I read this article by Vanessa Fox today and it provides some nice reminders on SEO. We all tend to get hung up on these details and sometimes forget the big picture. Enjoy!
You know it’s important for your business’s website to show up in a search engine’s results, since that’s where your customers are looking for what you have to offer. But how do you make that happen? Well, search engine optimization (SEO) is essential for getting your business noticed by the right people on the Web.
Whether you take on improving your SEO yourself or hire an agency, it’s easy to get caught up in misinformation. Here are some of the biggest SEO myths out there:
Myth 1: SEO is spam and is ruining the Internet
Because some people think SEO is about “tricking” search engines and readers, many associate it with unsolicited e-mail for erectile dysfunction medicine, blog commenters who proclaim “Great blog!” and then link to their make-money-now.info site, or those annoying websites that scrape content from other sites and then fill the pages with ads. Even Fox News called SEO a job that would “leave you alone and friendless.”
In my book, “Marketing in the Age of Google,” I lament that SEO is often associated with BuyCheapViagraWhileYouPlayPokerOnlineandFileaMesotheliomaClassActionLawsuit.info rather than customer engagement, usability, product strategy and sales.
In reality, SEO is understanding how to operate your business in an online environment. Think of search as a customer acquisition component.
Myth 2: SEO is all about PageRank
PageRank was one of the early ways Google calculated what was valuable and important on the Web. (Bing has a different way of calculating link value, called static rank.) At a high level, links from one site to another are like votes that all search engines can use to learn what sites are the most popular and useful.
The Google Toolbar includes a PageRank number (1-10). This is a rough approximation of the actual number used internally to rank websites, but it’s not the actual number used and isn’t granular enough to provide meaningful data.
In addition, the toolbar version is updated only every few months (the number used internally is updated continually). And as PageRank is only one of hundreds of signals, a site with a low PageRank will outrank a site with a high PageRank any time the content is more relevant for a particular search query.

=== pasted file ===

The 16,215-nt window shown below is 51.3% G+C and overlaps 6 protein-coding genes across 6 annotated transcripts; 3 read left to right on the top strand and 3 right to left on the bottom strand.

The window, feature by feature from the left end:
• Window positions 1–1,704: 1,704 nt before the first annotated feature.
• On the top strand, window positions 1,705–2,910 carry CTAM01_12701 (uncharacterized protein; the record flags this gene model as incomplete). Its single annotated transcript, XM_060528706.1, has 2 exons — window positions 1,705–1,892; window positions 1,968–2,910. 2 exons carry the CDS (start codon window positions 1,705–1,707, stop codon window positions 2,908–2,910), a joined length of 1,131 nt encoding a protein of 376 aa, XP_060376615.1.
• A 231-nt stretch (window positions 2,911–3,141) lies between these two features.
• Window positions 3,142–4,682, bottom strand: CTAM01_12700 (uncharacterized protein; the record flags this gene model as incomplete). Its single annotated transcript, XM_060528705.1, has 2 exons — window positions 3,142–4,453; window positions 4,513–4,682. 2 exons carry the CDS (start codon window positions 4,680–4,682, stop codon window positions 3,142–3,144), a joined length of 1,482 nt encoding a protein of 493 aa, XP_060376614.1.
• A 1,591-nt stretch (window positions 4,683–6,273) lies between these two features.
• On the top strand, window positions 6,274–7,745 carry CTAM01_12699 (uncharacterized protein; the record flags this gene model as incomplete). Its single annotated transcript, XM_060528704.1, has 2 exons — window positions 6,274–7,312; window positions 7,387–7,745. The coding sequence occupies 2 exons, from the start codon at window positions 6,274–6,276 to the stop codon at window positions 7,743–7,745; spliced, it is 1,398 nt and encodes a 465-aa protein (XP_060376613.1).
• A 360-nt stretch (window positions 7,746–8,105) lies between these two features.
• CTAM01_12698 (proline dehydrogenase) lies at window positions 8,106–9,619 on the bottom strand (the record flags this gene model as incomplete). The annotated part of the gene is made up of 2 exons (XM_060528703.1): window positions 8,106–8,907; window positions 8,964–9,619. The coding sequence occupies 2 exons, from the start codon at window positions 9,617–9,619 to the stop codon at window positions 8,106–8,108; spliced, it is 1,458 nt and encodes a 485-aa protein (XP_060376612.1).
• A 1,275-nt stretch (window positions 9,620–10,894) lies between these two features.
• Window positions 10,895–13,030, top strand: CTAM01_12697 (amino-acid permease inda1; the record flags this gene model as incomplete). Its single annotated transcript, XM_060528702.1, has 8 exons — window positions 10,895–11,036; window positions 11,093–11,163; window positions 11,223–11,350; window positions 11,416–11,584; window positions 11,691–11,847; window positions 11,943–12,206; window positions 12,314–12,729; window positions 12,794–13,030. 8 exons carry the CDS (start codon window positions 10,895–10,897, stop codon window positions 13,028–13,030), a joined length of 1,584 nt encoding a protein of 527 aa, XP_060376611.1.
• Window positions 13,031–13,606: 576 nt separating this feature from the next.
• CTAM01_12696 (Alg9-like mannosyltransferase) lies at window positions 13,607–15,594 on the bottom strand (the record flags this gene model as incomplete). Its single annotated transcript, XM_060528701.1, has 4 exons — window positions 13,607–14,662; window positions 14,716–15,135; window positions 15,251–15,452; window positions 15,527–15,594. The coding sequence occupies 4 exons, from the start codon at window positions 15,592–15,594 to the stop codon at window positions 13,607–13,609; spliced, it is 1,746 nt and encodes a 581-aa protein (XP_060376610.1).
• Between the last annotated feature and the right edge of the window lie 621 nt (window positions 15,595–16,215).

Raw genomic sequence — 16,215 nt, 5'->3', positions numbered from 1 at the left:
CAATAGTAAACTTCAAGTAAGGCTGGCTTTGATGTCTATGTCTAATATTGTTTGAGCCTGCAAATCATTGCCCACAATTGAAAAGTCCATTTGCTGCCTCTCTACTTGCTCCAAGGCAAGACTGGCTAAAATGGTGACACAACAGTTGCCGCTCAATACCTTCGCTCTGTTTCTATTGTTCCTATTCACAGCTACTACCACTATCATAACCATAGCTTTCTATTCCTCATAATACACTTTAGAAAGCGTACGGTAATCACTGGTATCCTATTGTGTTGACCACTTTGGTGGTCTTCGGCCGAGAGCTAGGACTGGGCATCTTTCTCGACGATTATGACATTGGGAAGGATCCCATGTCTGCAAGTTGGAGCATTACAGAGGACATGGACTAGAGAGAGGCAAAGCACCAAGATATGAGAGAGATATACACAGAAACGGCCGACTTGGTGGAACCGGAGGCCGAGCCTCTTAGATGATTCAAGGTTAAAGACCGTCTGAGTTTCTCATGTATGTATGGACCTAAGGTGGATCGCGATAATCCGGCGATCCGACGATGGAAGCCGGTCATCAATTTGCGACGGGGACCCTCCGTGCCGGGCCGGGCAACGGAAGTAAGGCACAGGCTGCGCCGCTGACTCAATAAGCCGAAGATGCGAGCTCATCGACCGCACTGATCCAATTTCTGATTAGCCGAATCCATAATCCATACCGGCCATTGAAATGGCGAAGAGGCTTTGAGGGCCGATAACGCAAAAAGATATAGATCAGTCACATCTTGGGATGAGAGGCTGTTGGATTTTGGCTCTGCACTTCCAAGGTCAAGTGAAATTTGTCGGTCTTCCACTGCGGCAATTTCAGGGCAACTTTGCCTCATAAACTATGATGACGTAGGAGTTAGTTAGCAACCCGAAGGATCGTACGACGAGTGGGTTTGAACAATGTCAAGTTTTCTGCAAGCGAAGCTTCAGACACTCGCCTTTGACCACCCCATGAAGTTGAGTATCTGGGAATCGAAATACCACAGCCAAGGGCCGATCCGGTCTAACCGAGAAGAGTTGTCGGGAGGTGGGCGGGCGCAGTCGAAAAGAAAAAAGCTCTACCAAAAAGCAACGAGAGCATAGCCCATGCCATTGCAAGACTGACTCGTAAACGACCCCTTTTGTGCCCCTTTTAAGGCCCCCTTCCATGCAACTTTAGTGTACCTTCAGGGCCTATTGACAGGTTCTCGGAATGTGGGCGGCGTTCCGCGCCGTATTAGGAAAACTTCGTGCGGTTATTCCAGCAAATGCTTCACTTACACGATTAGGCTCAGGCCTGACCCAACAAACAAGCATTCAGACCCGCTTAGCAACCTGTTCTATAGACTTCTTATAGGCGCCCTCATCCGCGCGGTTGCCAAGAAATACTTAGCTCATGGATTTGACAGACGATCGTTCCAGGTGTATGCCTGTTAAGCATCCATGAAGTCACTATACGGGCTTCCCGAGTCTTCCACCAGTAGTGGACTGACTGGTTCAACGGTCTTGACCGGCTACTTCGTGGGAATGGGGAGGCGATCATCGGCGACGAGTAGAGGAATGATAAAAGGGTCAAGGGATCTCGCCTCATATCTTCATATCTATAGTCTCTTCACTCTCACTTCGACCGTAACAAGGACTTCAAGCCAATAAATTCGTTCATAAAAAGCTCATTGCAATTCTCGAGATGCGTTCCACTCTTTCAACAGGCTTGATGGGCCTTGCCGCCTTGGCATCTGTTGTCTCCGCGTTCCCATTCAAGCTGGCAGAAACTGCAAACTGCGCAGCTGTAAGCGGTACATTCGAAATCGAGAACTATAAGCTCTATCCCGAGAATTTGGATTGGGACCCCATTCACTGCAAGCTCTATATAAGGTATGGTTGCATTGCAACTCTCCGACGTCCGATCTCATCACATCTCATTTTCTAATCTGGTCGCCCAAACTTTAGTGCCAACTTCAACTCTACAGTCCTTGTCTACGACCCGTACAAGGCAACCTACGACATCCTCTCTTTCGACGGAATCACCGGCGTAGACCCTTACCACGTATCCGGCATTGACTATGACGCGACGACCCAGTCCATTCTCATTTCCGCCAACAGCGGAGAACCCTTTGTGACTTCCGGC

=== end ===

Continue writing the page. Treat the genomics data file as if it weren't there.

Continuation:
Many site owners obsess over this number, rejoicing when it goes up and despairing when it goes down. It’s tempting to use a single number to monitor your SEO efforts, but a much better gauge is how much traffic your website receives over time from searches relevant to your business.
Myth 3: You must focus on keyword density
I came across an SEO report the other day that scored pages based on “keyword density.” The idea here is that if 12 percent of the text on a page is the word “duck,” it’s more likely to rank well for duck-related searches than if the word “duck” is only mentioned once. This is where “keyword stuffing” comes from, which is pages that repeat the same word over and over in every possible combination.
The reality is that keyword density doesn’t really matter. Search engines do a lot of work to figure out what a page is about versus just noticing a word that is mentioned in passing. They look at such things as how other sites describe the page when linking to it and how the page is titled. It’s the same stuff readers use to figure out what a page is about. Use words that your readers would use.
Myth 4: Since links are important, trading links helps you rank better
You’ve probably seen the e-mails. People write to you and say they’ve added a link to your site from theirs — and won’t you provide a link back? It will help boost both sites in search engines! Only, it won’t. In fact, it could get your site banned. Search engines value links that are natural, not those that are intended to manipulate their algorithms. Build a site that people want to link to, make people aware of it, and let the links come naturally.
Myth 5: Ranking No. 1 is the goal of SEO
Focusing on ranking No. 1 can cause you to lose sight of why you’re trying to rank in the first place. You don’t want to miss the bigger picture:
- Many site owners make the mistake of tracking rankings for what they think people are searching for, without doing the research to make sure those are really the words people are using. For example, are your customers searching “real estate” or “buying a house”? This will affect your SEO strategy.
- What does your search result look like? Searchers evaluate results in clusters of three or four, not merely the first listing. If another listing in the cluster has a more compelling title and description, yours might be skipped over.
- How do searchers behave once they reach your site? Do they abandon it right away or do they stay on the site and buy things?
Monitor your Web analytics to find out what queries bring searchers to your site, if those searches are boosting your Web traffic, and what searchers do after they reach your site. If your search-to-sale conversion rates are going up, then you’re doing things right.
This article was posted by Sarah Schwitters, Chief Marketing Officer at lodestar marketing group. If you need help with your search engine marketing, please contact Sarah at firstname.lastname@example.org.